The arguments that I rehearsed in short from the review and those put forward by my hon. Friend the Member for Newry and Armagh have considerable merit. However, as the hon. Member for North Down said, the recommendations are not written in stone, and once the Government have considered them, they must take responsibility for deciding whether they should be translated into legislation and implemented. The Government therefore listened to the views that were raised during the two consultation periods on the review. They presented a mixed message. Although some agreed with the recommendation, some, not least members of the Resident Magistrates' Association, expressed their opposition to it. The Resident Magistrates' Association opposed the name change, pointing to the long history of the resident magistrate in Northern Ireland and his longer history in Ireland more generally. We accept that there is a growing strength of feeling that the name should be retained, not least as expressed in the submission from the Resident Magistrates' Association that was received on 10 January after the Bill was introduced. Neither we nor anyone else who supports the Government's settled view intend to cause any offence to resident magistrates. There was never any intention to cause such offence or to remove a name that has been synonymous with effective justice that has been applied evenly over many years.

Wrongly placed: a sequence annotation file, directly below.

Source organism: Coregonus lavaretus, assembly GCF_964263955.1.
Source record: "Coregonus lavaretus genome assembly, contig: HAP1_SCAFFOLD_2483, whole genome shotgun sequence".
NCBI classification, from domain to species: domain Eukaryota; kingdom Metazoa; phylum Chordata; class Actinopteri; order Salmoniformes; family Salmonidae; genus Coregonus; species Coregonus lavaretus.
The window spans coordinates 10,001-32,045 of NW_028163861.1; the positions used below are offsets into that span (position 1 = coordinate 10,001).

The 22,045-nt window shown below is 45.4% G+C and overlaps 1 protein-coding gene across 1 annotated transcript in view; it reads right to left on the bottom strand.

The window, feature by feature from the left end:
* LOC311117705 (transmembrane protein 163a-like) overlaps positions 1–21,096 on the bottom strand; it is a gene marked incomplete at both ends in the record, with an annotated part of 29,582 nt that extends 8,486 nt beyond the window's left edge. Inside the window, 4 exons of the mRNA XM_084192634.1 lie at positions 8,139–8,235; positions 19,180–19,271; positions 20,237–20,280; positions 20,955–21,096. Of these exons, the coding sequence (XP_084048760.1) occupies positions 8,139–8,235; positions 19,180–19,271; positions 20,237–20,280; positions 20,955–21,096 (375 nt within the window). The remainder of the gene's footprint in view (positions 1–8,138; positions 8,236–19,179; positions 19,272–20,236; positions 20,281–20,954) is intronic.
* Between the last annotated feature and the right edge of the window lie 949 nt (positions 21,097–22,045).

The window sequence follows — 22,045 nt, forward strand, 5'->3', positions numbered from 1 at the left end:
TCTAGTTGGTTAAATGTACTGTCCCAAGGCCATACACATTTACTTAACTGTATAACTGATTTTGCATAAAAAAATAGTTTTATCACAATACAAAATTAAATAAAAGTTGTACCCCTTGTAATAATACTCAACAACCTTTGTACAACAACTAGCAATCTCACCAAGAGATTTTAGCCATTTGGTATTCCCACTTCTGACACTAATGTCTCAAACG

It may be appropriate at this point to say a few words about the issue raised by my hon. Friend the Member for Newry and Armagh about the importance of change and symbols of change when change takes place. I agree with him that, for there to be a fresh start, it is sometimes important to show that it is a fresh start and that people can leave baggage from the past behind.